you would like to stay longer that one month, you can extend your visa
after your arrival in Vietnam.
B. Diplomatic and Official Visas
- No fees unless otherwise agreed upon between Vietnam and applicant’ s country
On applying this visa, the applicant must submit an official letter
from the concerned agencies of local government, foreign embassies or
consulates accredited to the applicant’s country, international
organizations, or other accredited organizations based in that country
C. Business or other types of Visas
Business visas are
usually issued as 3- or 6-month multiple-entry visas, although one-year
business visas are also possible with special permission. To get a
business visa, you often need a letter from a business sponsor in
For a visa application the following documents are needed:
• passport (with a validity of min. 2 month of the end of the travel)
• completed visa application form
• 1 passport photograph
• Fee for visa (cheque for deposit only or transfer voucher in an envelope)
• Sufficiently stamped envelope for certified mail
At the website of the Ministry of Foreign Affairs of the Vietnam at http://www.mofa.gov.vn/en/bng_vietnam/dscqdd/ns050119142406 you can find the form for visa application (Consular Section => Forms).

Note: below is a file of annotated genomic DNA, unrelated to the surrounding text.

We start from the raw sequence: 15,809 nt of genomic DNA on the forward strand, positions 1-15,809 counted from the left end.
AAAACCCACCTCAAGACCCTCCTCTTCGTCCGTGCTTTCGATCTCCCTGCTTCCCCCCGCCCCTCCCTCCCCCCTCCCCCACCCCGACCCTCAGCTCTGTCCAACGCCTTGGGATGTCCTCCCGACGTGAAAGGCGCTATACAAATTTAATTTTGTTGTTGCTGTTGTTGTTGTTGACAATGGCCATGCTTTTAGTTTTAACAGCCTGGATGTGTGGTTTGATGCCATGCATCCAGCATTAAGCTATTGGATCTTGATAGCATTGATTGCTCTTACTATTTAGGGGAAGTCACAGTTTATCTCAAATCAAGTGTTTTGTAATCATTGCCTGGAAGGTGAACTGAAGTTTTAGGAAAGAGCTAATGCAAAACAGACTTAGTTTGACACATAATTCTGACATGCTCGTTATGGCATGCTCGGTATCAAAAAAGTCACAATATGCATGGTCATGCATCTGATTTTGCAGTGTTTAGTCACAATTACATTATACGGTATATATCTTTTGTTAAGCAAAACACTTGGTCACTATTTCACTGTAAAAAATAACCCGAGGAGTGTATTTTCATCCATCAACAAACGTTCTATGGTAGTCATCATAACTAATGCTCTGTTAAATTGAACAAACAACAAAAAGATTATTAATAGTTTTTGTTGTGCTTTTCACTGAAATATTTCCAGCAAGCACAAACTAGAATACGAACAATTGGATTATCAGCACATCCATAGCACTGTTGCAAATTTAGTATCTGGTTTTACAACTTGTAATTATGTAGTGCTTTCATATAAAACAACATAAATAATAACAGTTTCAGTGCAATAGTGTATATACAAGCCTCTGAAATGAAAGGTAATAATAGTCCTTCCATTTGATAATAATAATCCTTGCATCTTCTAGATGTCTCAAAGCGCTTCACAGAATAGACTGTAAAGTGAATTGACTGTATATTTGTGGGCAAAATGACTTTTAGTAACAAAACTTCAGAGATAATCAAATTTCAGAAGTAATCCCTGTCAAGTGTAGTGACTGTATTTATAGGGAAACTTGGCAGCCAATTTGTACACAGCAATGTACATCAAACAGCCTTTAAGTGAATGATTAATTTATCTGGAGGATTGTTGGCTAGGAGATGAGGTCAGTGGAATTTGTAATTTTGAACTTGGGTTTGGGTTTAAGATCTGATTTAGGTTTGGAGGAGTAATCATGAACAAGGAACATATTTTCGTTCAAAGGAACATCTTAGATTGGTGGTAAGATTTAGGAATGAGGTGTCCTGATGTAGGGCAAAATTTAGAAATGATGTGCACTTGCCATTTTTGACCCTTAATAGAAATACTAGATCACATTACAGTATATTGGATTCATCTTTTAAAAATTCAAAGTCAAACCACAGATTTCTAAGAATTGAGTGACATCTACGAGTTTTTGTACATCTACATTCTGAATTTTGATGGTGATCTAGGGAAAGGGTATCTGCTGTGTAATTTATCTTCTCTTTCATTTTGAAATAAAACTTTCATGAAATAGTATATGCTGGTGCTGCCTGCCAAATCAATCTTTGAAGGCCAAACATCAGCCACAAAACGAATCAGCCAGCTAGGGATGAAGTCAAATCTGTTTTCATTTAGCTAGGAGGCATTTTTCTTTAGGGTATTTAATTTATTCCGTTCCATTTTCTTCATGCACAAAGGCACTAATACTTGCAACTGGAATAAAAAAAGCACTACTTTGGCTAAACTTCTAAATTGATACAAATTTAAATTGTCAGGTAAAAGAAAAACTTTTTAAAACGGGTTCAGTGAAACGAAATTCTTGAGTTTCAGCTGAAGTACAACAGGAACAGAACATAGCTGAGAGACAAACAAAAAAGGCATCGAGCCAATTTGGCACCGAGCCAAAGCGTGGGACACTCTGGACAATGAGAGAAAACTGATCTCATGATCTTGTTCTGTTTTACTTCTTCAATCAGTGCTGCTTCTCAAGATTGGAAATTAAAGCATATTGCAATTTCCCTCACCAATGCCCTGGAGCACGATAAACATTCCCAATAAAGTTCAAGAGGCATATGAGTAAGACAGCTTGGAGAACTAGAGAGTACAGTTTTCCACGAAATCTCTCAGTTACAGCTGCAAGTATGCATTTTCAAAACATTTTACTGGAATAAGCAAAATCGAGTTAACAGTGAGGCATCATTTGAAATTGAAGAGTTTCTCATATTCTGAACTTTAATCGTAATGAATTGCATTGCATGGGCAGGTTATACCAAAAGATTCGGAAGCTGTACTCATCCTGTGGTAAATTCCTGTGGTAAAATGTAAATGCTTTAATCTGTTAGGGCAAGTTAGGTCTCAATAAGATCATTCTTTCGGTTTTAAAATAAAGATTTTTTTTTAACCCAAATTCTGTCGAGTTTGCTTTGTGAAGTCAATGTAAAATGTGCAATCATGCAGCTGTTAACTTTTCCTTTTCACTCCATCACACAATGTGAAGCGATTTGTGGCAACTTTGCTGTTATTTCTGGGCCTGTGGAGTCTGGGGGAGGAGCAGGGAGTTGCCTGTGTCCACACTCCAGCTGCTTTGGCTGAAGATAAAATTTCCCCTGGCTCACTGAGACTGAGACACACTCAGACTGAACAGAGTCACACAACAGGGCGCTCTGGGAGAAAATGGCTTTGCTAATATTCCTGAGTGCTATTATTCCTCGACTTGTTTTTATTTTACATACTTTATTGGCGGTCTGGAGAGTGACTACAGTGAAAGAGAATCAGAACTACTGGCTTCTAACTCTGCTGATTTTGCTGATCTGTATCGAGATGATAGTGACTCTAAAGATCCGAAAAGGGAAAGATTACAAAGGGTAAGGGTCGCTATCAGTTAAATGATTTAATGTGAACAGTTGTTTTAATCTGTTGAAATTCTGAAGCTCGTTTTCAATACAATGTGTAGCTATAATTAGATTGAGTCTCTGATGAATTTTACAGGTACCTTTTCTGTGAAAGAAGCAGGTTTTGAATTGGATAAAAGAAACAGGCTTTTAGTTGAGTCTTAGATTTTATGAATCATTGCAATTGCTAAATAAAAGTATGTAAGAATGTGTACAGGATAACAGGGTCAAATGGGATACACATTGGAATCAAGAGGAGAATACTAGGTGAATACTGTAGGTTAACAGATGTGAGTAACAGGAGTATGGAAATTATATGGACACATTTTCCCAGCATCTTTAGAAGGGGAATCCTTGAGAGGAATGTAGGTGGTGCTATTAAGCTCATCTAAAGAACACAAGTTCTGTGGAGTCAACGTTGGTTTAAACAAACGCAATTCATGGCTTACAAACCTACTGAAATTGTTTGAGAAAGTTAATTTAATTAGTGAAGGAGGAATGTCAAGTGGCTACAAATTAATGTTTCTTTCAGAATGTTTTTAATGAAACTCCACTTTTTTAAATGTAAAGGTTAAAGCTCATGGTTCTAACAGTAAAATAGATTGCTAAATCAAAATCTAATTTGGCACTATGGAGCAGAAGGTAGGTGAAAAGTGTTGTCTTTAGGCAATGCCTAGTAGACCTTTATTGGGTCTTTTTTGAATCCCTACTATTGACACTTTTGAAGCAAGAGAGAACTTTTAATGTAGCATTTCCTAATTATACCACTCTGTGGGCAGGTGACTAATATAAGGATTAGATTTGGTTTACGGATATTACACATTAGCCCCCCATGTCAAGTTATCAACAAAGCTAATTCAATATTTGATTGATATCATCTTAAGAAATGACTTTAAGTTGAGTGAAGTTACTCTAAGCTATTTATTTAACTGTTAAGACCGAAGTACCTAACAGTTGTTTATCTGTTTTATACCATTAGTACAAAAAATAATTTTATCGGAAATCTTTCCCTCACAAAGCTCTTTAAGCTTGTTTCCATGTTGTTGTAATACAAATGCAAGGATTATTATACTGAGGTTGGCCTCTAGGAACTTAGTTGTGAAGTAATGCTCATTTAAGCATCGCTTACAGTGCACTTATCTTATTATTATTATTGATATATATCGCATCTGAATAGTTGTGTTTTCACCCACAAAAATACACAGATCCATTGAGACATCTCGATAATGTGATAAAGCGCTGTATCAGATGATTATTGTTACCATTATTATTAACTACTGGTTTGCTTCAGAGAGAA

FOREIGN EMBASSIES IN VIETNAM
At http://www.embassiesabroad.com/embassies-in/Vietnam you find the addresses of your own Embassy and Consulate in Vietnam.
HEALTH / VACCINATIONS
All travellers should visit their
doctor at least 4-6 weeks before departure. There are no particular
immunizations required for entry into Vietnam. All travellers should be
up-to-date with routinely recommended immunisations. For children and
adolescents, this includes diphtheria, tetanus, pertussis, hepatitis B,
Haemophilus influenzae type b, polio, measles/mumps/rubella,
meningococcal C, varicella and pneumococcal vaccines. For older adults
this includes influenza and pneumococcal vaccines. All travellers
should be immune to diphtheria, tetanus, measles and polio.
LANGUAGE / COMMUNICATION
Vietnam's official language, is a tonal language that can be compared
to Cambodia's official language, Khmer. With each syllable, there are
six different tones that can be used, which change the definition and
it often makes it difficult for foreigners to pick up the language.
are other languages spoken as well such as Chinese, Khmer, Cham and
other languages spoken by tribes inhabiting the mountainous regions.